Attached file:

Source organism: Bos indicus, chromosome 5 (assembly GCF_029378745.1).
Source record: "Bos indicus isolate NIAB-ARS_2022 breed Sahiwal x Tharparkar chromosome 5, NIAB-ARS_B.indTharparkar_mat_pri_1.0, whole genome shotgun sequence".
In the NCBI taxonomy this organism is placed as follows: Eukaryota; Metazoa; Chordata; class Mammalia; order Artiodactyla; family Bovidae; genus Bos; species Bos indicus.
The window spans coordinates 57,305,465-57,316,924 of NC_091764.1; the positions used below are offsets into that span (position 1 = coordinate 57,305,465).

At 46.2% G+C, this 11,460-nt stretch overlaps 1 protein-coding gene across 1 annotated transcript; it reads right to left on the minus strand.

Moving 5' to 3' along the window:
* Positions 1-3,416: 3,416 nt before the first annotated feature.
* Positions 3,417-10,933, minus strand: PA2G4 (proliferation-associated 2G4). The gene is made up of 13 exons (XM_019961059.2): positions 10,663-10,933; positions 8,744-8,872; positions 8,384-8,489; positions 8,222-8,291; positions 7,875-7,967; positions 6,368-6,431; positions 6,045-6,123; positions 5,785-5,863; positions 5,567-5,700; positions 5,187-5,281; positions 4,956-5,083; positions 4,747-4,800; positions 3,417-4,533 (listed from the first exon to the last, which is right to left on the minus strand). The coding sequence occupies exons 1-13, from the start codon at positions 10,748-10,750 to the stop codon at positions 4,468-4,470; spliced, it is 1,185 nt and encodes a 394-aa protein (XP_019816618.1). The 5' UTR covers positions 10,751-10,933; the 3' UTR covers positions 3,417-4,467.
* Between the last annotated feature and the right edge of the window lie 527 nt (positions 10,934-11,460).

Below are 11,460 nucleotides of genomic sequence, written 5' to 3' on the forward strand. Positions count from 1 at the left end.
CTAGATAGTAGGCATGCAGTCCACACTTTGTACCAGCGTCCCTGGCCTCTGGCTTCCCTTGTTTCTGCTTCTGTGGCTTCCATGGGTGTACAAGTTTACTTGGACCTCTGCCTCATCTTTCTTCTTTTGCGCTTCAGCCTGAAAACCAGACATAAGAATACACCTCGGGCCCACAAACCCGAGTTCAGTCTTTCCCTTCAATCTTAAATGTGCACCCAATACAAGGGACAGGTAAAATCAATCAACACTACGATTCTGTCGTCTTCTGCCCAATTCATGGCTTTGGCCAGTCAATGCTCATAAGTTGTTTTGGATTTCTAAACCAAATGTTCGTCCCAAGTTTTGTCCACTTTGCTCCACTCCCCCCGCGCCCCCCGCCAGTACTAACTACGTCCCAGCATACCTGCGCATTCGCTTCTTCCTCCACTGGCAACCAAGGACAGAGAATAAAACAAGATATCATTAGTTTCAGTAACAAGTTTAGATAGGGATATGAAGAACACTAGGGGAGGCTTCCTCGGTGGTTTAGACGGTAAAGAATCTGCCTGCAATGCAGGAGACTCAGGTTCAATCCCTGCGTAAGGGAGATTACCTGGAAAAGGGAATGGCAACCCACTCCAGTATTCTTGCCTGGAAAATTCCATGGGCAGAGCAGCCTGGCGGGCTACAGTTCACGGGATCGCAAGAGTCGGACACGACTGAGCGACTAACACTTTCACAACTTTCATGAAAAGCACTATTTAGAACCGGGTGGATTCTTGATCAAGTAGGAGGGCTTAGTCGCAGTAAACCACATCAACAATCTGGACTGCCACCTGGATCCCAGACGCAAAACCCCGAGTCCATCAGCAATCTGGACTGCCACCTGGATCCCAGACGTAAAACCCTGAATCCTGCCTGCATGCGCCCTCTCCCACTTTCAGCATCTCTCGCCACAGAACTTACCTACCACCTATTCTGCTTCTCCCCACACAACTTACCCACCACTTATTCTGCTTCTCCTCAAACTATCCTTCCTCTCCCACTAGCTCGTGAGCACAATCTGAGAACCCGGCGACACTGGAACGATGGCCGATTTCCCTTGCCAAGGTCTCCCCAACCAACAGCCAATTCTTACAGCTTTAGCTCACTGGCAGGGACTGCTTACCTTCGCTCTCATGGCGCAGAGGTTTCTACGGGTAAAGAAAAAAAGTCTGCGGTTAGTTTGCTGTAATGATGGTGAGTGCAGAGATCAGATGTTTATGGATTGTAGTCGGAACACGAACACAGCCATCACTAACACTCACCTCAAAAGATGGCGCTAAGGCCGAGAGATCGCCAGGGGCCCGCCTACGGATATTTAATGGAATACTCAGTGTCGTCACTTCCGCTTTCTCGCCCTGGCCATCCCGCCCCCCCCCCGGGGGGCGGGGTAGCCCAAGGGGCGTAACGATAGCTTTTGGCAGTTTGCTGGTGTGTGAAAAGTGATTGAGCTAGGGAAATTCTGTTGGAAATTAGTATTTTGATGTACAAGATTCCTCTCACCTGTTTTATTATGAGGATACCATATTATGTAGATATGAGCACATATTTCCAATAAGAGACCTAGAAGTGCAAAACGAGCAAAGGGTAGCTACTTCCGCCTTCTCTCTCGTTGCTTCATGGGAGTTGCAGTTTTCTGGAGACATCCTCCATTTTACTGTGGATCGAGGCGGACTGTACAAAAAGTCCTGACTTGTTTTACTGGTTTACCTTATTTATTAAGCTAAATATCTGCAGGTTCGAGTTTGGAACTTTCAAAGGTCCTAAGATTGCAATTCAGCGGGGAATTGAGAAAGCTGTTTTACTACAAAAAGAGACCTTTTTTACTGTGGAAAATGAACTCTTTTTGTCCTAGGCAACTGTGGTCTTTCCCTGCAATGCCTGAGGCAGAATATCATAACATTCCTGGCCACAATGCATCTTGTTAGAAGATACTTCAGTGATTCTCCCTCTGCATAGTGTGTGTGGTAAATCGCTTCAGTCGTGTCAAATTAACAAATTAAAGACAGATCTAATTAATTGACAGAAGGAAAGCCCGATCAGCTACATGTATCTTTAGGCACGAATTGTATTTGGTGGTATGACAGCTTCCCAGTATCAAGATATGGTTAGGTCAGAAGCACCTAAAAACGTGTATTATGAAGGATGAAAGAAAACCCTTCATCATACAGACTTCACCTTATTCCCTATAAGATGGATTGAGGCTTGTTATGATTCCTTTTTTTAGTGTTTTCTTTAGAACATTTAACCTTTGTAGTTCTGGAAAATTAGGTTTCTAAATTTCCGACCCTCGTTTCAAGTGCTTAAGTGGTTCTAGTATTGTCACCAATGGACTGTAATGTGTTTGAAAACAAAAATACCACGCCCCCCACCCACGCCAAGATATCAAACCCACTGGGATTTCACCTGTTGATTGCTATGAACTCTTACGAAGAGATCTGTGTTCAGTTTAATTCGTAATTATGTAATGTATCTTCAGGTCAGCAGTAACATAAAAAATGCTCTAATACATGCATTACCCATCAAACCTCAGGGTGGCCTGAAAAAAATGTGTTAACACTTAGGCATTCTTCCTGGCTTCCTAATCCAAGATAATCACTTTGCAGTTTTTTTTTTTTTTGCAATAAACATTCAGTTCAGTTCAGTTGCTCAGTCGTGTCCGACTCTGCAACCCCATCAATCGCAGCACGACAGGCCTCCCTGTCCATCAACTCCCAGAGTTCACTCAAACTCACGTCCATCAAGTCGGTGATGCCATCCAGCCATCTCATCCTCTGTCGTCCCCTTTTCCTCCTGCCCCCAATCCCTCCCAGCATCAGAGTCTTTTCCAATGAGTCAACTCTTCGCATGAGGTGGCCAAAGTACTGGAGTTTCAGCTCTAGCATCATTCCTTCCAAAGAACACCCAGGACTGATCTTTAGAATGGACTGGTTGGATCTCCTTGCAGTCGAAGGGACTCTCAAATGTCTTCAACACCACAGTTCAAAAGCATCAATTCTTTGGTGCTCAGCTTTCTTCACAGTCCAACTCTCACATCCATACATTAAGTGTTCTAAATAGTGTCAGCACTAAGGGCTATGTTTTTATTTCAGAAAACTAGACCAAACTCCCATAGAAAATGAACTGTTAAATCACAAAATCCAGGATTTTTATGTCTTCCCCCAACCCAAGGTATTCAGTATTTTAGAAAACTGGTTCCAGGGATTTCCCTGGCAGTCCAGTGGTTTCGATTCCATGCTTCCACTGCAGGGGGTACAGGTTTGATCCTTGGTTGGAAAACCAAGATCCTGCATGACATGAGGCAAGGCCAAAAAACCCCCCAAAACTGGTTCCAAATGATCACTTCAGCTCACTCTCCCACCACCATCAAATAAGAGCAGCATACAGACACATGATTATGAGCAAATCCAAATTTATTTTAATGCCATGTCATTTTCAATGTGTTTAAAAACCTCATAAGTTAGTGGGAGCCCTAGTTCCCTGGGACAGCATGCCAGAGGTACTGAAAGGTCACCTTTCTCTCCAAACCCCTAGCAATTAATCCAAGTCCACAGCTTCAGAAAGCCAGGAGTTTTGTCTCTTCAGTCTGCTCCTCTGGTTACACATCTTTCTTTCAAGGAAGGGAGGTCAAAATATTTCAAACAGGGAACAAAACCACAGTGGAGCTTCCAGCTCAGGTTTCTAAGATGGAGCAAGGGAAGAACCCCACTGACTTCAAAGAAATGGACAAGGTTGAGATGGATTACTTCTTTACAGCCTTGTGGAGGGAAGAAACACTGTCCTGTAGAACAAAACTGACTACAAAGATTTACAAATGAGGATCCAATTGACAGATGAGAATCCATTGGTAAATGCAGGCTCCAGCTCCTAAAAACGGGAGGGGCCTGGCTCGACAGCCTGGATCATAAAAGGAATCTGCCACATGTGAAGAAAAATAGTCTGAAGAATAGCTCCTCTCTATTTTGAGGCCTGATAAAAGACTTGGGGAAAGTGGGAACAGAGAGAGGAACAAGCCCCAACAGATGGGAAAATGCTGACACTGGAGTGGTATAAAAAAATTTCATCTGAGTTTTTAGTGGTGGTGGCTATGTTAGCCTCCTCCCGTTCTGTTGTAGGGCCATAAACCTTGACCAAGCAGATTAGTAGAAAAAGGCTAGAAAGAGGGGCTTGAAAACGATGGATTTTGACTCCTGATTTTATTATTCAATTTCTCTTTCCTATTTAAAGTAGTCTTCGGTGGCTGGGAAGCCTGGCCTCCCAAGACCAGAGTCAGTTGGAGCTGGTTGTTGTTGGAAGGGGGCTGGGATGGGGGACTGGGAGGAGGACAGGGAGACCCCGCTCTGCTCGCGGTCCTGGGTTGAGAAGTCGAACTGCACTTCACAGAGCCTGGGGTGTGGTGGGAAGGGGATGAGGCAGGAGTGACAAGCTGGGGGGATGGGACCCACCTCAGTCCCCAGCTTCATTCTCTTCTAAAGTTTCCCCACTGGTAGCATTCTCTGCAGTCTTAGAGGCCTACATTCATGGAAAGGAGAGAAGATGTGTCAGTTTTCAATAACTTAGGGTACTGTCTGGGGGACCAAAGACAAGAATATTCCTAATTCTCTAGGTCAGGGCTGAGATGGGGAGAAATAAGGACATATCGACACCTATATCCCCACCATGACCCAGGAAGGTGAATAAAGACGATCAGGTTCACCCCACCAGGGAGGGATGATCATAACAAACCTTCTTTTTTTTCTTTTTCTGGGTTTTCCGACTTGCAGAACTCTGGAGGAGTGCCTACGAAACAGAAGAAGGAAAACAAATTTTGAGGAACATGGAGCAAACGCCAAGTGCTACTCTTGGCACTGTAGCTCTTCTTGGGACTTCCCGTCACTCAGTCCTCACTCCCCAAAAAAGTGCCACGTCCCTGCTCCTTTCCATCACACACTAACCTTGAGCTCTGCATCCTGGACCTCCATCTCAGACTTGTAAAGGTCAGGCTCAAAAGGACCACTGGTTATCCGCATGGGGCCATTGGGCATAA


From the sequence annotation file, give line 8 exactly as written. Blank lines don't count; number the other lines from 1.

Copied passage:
* Positions 3,417-10,933, minus strand: PA2G4 (proliferation-associated 2G4). The gene is made up of 13 exons (XM_019961059.2): positions 10,663-10,933; positions 8,744-8,872; positions 8,384-8,489; positions 8,222-8,291; positions 7,875-7,967; positions 6,368-6,431; positions 6,045-6,123; positions 5,785-5,863; positions 5,567-5,700; positions 5,187-5,281; positions 4,956-5,083; positions 4,747-4,800; positions 3,417-4,533 (listed from the first exon to the last, which is right to left on the minus strand). The coding sequence occupies exons 1-13, from the start codon at positions 10,748-10,750 to the stop codon at positions 4,468-4,470; spliced, it is 1,185 nt and encodes a 394-aa protein (XP_019816618.1). The 5' UTR covers positions 10,751-10,933; the 3' UTR covers positions 3,417-4,467.